Flaky Nut and Honey Rugelach

Do you ever get into those baking streaks where you make something over and over again until you get the perfect recipe? My friend, Marie, made a pie every single day for I don't know how long until she got her crust just right. My friend, Anna, always has a "best of" cookie baking project going on. My latest obsession is Rugelach.

Rugelach are crescent-shaped pastries that are Jewish in origin. They have a tender cream cheese dough, and are filled with a variety of yummy things, and shaped into crescents. Usually, they are little cookies, but I've local coffee shops serve great big croissant-size versions of rugelach.

My favorite local rugelach are served at the Finger Lakes Coffee Roasters store in Pittsford Plaza (shown above). The pastry is rolled super thin and filled with a cinnamon and nut filling. The rugelach are tender and nutty and cinnamony and not super sweet.

During last year's Christmas cookie baking, I made a few different rugelach -- all cookie sized -- in an effort to make something like the Finger Lakes Coffee Roasters version. I didn't succeed in replicating it, but I ended up with something I like almost as well. Instead of having a tender cream cheese dough, it was flaky like a croissant. I'll keep trying to replicate the Finger Lakes Coffee version, but in the meantime, this version is also excellent.

Nut and Honey Rugelach
Recipe by Emma Christensen, originally published in The Chicago Tribune. For additional filling ideas, go to her original post.

Prep: 45 minutes
Chill: 2 hours, 20 minutes
Bake: 20 minutes
Makes: about 64 cookies

Note: This recipe can be halved or doubled as needed. The rugelach can be stored in an airtight container for three days or frozen for up to three months.

2 cups flour
1/4 teaspoon salt
1 package (8 ounces) cold cream cheese, cubed
2 sticks (1 cup) cold unsalted butter, cubed
1 teaspoon vanilla
1 egg yolk
1 batch filling, see recipes below
Confectioners' sugar

1. Combine the flour and salt in a food processor; scatter cream cheese and butter over the flour. Pulse 10 to 12 times until coarse crumbs form.

2. Whisk together the vanilla and yolk in a bowl; pour over the butter-flour mixture. Pulse continuously until the dough starts to clump together and form large curdlike pieces. Turn the dough out onto the counter; gather the pieces into a ball. Divide into four portions; flatten each into 1-inch thick disks. Refrigerate at least 2 hours or up to 3 days.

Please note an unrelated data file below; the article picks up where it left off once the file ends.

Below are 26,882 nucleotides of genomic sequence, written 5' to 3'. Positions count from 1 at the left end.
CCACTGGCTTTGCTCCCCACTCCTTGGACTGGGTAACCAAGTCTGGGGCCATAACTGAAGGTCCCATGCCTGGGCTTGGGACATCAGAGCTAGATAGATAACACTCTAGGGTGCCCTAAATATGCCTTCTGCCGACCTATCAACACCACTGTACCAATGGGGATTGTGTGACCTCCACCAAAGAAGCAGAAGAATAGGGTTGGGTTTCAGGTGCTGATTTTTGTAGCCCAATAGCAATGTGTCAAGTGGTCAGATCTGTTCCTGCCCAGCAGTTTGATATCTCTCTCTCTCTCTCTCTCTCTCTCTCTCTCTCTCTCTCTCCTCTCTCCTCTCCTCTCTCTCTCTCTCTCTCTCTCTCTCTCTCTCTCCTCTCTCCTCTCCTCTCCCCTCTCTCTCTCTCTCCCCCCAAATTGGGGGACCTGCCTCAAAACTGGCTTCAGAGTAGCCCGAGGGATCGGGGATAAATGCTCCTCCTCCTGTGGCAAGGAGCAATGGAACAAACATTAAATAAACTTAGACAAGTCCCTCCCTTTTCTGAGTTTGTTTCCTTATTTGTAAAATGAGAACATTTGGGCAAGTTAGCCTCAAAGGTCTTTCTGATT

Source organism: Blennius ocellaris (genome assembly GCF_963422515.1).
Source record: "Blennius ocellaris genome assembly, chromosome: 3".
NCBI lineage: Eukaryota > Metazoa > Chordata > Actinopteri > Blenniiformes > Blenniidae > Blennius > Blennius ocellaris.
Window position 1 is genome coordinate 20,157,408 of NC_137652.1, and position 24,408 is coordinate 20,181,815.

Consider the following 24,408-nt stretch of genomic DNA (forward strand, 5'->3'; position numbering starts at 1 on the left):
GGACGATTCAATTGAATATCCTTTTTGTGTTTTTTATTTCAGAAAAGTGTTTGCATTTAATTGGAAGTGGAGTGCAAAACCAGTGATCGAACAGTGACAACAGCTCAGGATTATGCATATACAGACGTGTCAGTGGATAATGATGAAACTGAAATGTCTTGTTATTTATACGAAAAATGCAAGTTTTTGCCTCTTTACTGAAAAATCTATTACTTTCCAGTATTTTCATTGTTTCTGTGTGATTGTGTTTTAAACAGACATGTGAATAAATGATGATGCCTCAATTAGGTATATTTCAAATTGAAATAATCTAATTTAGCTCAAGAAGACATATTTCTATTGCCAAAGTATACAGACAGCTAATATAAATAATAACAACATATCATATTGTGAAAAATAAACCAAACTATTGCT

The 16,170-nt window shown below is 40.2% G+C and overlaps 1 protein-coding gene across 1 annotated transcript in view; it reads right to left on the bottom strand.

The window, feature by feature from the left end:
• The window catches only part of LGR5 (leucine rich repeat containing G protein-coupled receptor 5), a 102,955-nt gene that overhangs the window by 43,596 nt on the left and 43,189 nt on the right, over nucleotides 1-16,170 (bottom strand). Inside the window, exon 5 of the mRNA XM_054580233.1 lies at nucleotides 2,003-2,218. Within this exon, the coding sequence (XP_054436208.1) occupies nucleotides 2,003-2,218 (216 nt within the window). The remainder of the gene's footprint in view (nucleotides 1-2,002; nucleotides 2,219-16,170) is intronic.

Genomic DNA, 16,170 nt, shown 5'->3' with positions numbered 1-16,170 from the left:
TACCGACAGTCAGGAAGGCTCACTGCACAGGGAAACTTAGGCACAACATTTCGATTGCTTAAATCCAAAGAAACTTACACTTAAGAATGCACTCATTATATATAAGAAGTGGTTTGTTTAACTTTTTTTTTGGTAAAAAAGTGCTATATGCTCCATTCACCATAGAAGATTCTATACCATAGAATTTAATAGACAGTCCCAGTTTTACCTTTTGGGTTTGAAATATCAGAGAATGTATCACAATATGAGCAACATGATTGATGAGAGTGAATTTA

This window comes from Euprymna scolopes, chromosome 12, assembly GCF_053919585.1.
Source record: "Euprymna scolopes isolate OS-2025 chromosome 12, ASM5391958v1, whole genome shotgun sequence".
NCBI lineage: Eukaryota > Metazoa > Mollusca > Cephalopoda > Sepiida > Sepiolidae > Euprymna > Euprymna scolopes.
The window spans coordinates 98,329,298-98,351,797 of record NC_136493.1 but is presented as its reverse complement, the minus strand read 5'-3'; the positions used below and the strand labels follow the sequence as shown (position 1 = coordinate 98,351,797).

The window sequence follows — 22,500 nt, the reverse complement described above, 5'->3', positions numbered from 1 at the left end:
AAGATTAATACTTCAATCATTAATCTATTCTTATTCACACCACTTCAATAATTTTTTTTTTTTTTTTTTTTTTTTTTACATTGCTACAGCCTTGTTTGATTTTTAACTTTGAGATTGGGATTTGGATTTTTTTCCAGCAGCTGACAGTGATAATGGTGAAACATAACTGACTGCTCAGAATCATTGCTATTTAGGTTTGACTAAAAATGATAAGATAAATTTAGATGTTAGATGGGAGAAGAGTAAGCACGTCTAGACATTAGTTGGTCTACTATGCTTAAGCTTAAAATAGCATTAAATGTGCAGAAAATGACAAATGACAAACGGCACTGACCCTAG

3. Heat oven to 375 degrees. Sprinkle the counter and rolling pin with powdered sugar. Take one disk of dough from the refrigerator; let it warm on the counter, 1-2 minutes. Roll the dough from the center out into a circle about 1/8-inch thick. Don't worry if a few cracks form near the edges. Use more powdered sugar as needed to prevent sticking.

4. Spread the filling evenly over the surface of the dough. Slice the dough into 16 wedges, like a pizza, using a pizza cutter or sharp knife. Roll up each wedge, beginning at the wide outer edge and moving inward. Transfer to a parchment-lined baking sheet. Make sure the tip is tucked underneath.

5. Refrigerate cookies on the baking sheet, 20 minutes. Meanwhile, prepare remaining batches. Bake until the cookies are golden-brown, 20-25 minutes. Cool on the sheet, 5 minutes; transfer to a wire rack.

Nut filling: In a food processor, grind 1 cup walnuts and 1 cup pecans until they break into tiny crumbs, 30 to 40 pulses. (Be careful of over-processing and making nut-butter.) Combine the ground nuts in a bowl with 1/2 stick (1/4 cup) melted butter, 1/4 cup honey, 1/4 cup granulated sugar and 1 teaspoon vanilla.

- I did not receive any free product or compensation from any of the businesses mentioned in this post.
- A version of this post appears in my blog on the Flavors of Rochester website.

1 comment:

Sarah @ a dash and a pinch said...

This look great! I only wish I wasn't allergic to nuts, but I'll have to look into making some without them. I've been searching for a great Chanukah dessert recipe for ages!